|Asbestos||Roofing, flooring, insulation, cement|
|Formaldehyde||Tobacco smoke, carpet, upholstery, drapery fabric, furniture|
|Mold, Mildew, Bacteria & Viruses||Damp basements, walls and other areas where standing water is present|
|Nitrogen Dioxide, Sulfer Dioxide & Carbon Monoxide||Fuel-burning appliances or fireplaces that are burning improperly or are not properly vented|
|Ozone||Copy machines, other office equipment|
|Particulates||Ash from fireplaces, dust, soil from outside|
|Pet Dander||Household pets|
|Pollen||Plants from outside|
|Radon||Soil, rock, building materials|
|Volatile Organic Compounds (VOC’s)||Household cleaners, pesticides, personal care products, paints, solvents|
Wouldn’t it be nice if we could point to one single culprit in the battle against IAQ (Indoor Air Quality)? Sadly, it’s not that easy. The truth is that there are so many potential sources that it’s impossible to pinpoint just one. Pets, chemicals in carpets, household cleaners, building materials, damp basements, furniture and many more things contribute to poor IAQ. Your best bet to improve your IAQ is to first identify the air pollutants. The most effective way to clean your air is by eliminating the sources of indoor air pollutants. Take a look at the chart below to pinpoint the air pollutants that are causing your symptoms.
Take a few moments out of your day and answer the questions on this checklist. You may be suffering from the effects of poor indoor air quality and not even know it. If you answer yes to any of the bullets on the checklist you should try the Healthy Indoor Air Quality Solution Finder. What is recommended for you may surprise you. I found out that I could really use a humidifier because my skin is incredibly dry and I get nose bleeds all the time.
- Are there small children, elderly people, or bedridden people in the house? The elderly, children, and sickly people who are exposed to indoor air pollutants for long periods of time are more susceptible to problems caused by poor IAQ (indoor air quality).
- Do you or any of your family members have respiratory problems or allergies? Allergies and respiratory problems are symptoms that can occur due to poor air quality.
- Do you feel a difference from when you are outdoors to when you are indoors? To determine whether or not your symptoms are related to IAQ it is important to try to isolate when you experience those symptoms. If your eyes and throat are irritated when you are at home, but you feel better when you are out, the air in your home may play a role in the physical symptom.
- Have you installed new carpet in your home recently? New carpet can hold chemical emissions. Normal household items you may think of as harmless can actually emit contaminants into the air.
- Do you have indoor pets? Pet saliva and dander are considered to be biological contaminants and contribute to poor IAQ.
- Does someone in your family smoke in the house? Did you know that over 40 of the compounds found in smoke are known to cause cancer, and many other are strong irritants?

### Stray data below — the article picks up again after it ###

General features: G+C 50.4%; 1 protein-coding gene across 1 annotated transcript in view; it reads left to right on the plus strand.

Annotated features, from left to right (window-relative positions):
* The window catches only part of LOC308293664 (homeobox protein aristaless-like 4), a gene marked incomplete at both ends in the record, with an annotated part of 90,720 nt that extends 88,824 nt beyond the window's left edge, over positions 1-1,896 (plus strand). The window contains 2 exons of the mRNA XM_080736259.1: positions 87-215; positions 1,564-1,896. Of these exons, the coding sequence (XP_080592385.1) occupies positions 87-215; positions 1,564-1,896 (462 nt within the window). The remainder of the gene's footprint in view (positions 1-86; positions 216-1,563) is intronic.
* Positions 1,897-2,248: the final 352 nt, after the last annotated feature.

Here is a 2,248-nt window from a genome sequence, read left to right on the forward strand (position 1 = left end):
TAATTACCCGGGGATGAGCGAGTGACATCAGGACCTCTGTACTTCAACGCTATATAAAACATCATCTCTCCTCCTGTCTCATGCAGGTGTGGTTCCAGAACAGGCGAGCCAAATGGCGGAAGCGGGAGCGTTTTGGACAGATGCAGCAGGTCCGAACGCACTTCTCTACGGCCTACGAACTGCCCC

- Does your home contain fireproofing or asbestos insulation? When materials that contain asbestos are damaged or if the start to disintegrate, they will release microscopic fibers into the air. Another indoor air pollutant to look out for is radon. Radon and asbestos are the most publicized indoor air pollutants and are also both carcinogens.
- Is your home to humid or dry? Improper humidity levels and high temperatures can increase concentrations of indoor air pollutants.
Join our mailing list for more information on improving indoor air quality.
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ROY, Utah – Two toddlers are recovering after a Roy family’s home caught fire overnight.
Officials were called to the home near 20th W. and 49th S. in Roy at about 4:30 a.m.
Fire crews said all five family members got out before they arrived and found flames shooting from the front of the home.
The two children under the age of two suffered smoke inhalation and were taken to the hospital as a precaution.
Fire crews said a space heater was left on too close to clothing in the children’s room.
Officials are still investigating.
I ended up making these for a New Year’s Eve party and they went over really well for some people and not so well for others. Whether or not you like this recipe depends on if you’re a pickle person. If you like pickles and a little bit of a kick you will love these.
For the sauce:
- 1/4 cup mayonnaise
- 2 teaspoons ketchup
- 1/4 teaspoon Cajun seasoning
For the pickles:
- vegetable or canola oil, for frying
- 1/2 cup all-purpose flour
- 1 3/4 teaspoons Cajun seasoning
- 1/2 teaspoon Italian seasoning
- 1/4 teaspoon cayenne pepper
- 2 cups sliced dill pickles, drained
1. Make the sauce: Mix the mayonnaise, ketchup and Cajun seasoning in a bowl; set aside.
2. Fry the pickles: Heat 1 inch peanut oil in a pot over medium-high heat until a deep-fry thermometer registers 375 degrees F. Meanwhile, whisk the flour, Cajun seasoning, Italian seasoning, cayenne pepper, and 1/2 cup water in a large bowl until smooth. Spread the pickles on paper towels and pat dry.
3. Add half of the pickles to the batter and toss to coat. Remove from the batter using a slotted spoon, letting the excess drip off, and add to the oil one at a time. Fry until golden brown, 1 to 2 minutes; remove with a slotted spoon and drain on paper towels. Return the oil to 375 degrees F and repeat with the remaining pickles and batter. Serve immediately with the prepared sauce.
Recipe courtesy Food Network Magazine